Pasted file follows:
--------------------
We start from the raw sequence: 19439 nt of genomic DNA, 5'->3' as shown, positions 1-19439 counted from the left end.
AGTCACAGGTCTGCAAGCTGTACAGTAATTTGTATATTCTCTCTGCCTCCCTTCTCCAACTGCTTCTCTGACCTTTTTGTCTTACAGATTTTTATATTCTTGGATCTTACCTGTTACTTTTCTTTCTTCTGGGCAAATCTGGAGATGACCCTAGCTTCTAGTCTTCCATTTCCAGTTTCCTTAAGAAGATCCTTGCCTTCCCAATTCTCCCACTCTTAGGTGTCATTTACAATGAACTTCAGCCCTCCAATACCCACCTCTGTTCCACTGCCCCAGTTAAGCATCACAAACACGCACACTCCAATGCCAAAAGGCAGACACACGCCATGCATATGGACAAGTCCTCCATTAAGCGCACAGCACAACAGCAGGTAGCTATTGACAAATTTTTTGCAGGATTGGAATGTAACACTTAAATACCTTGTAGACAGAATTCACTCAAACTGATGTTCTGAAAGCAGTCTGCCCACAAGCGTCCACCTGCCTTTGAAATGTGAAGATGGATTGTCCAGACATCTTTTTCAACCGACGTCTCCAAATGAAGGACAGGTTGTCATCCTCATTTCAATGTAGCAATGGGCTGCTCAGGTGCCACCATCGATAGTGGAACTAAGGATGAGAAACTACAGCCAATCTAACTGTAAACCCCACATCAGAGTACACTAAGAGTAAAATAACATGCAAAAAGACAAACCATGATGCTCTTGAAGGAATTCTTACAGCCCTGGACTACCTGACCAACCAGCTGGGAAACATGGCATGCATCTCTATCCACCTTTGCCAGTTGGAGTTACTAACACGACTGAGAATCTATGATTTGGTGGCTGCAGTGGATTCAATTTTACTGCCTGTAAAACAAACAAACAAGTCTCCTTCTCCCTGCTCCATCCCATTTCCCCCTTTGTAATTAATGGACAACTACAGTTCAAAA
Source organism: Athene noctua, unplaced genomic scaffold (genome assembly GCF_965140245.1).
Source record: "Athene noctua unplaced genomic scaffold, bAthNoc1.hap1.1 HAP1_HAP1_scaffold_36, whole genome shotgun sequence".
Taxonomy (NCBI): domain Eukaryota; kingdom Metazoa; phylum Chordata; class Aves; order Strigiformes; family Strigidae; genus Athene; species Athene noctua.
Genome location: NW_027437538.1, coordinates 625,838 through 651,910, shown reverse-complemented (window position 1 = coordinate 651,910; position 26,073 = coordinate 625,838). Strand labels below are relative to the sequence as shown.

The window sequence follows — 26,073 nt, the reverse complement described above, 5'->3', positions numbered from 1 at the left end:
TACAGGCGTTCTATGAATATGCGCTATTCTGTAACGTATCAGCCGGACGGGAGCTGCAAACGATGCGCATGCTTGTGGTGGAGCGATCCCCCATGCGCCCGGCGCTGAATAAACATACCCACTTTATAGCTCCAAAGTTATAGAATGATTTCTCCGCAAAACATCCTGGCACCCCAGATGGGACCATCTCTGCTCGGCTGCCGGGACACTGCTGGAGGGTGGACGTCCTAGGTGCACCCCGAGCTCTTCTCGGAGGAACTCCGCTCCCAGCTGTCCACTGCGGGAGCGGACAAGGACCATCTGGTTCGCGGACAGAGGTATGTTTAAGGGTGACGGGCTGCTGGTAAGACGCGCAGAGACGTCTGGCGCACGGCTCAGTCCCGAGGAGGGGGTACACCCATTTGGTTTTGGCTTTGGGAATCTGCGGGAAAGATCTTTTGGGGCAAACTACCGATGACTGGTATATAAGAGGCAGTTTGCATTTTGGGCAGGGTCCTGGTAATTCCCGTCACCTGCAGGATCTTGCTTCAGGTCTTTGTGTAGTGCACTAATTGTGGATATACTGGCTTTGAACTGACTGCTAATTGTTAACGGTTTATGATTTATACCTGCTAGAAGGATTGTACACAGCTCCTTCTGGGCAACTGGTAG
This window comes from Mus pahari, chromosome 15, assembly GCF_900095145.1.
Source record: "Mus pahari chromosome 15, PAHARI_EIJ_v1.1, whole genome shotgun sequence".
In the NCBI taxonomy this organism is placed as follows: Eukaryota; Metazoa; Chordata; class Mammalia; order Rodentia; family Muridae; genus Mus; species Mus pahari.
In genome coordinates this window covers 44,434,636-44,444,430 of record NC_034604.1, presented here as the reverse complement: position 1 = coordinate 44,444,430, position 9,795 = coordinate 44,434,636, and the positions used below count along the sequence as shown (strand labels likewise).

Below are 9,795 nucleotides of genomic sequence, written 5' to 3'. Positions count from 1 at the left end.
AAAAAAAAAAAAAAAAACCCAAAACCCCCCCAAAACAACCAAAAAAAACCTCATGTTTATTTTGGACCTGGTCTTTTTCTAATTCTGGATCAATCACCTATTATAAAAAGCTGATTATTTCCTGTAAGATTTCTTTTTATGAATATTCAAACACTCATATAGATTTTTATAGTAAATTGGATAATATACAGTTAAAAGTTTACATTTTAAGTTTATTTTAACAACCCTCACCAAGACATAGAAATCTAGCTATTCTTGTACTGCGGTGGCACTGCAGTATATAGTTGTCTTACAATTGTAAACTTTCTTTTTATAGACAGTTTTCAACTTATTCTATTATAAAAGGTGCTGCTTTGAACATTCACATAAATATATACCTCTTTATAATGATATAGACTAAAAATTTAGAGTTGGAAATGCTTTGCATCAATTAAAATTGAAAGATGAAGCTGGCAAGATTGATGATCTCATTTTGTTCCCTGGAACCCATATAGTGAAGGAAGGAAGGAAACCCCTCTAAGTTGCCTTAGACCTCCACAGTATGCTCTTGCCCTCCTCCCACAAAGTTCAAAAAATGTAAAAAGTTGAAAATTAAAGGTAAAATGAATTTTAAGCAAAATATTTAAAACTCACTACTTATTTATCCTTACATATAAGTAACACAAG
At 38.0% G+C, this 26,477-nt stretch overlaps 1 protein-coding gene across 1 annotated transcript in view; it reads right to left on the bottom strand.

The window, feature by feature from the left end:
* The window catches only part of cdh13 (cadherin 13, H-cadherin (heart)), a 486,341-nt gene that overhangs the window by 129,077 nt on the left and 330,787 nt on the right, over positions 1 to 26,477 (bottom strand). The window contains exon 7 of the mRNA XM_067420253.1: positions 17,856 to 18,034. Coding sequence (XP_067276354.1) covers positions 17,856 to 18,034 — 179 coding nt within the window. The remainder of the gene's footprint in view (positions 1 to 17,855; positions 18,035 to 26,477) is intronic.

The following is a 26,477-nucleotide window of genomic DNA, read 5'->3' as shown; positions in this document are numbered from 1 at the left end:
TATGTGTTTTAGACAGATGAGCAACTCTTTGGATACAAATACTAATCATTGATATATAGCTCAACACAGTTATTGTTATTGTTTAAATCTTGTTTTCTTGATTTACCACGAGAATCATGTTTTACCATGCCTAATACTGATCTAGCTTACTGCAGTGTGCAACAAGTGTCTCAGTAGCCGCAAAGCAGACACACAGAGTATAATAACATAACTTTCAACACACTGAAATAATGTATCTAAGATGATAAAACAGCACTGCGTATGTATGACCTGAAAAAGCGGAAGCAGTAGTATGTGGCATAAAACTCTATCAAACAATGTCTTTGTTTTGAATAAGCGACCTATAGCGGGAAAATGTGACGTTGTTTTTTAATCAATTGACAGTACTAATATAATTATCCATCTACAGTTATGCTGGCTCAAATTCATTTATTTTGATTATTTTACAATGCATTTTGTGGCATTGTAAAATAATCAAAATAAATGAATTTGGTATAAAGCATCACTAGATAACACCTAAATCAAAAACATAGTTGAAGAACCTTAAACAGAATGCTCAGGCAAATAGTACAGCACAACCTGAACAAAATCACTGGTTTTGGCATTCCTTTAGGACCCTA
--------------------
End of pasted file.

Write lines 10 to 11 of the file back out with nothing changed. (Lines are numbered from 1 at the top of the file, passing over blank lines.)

Source record: "Mus pahari chromosome 15, PAHARI_EIJ_v1.1, whole genome shotgun sequence".
In the NCBI taxonomy this organism is placed as follows: Eukaryota; Metazoa; Chordata; class Mammalia; order Rodentia; family Muridae; genus Mus; species Mus pahari.